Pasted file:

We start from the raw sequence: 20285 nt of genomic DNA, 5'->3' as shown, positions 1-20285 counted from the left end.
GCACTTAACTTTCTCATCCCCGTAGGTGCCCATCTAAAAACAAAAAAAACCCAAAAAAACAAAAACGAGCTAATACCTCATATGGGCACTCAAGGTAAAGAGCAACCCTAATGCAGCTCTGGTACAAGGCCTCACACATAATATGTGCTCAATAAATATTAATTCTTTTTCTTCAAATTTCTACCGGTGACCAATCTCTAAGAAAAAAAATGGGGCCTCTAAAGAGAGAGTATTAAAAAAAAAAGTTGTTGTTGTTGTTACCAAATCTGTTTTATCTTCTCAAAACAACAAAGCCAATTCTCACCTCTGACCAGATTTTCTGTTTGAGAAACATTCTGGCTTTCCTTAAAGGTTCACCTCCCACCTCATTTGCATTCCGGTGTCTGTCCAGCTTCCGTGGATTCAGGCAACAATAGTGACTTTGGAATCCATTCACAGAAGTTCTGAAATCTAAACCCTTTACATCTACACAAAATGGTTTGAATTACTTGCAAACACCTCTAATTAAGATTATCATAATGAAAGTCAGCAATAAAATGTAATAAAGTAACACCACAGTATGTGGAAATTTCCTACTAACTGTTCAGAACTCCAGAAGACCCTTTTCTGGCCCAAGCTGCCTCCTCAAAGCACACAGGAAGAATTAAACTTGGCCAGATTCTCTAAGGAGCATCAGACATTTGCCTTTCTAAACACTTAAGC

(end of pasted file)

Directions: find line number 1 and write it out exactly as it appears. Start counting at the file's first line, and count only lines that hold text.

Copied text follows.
We start from the raw sequence: 20285 nt of genomic DNA, 5'->3' as shown, positions 1-20285 counted from the left end.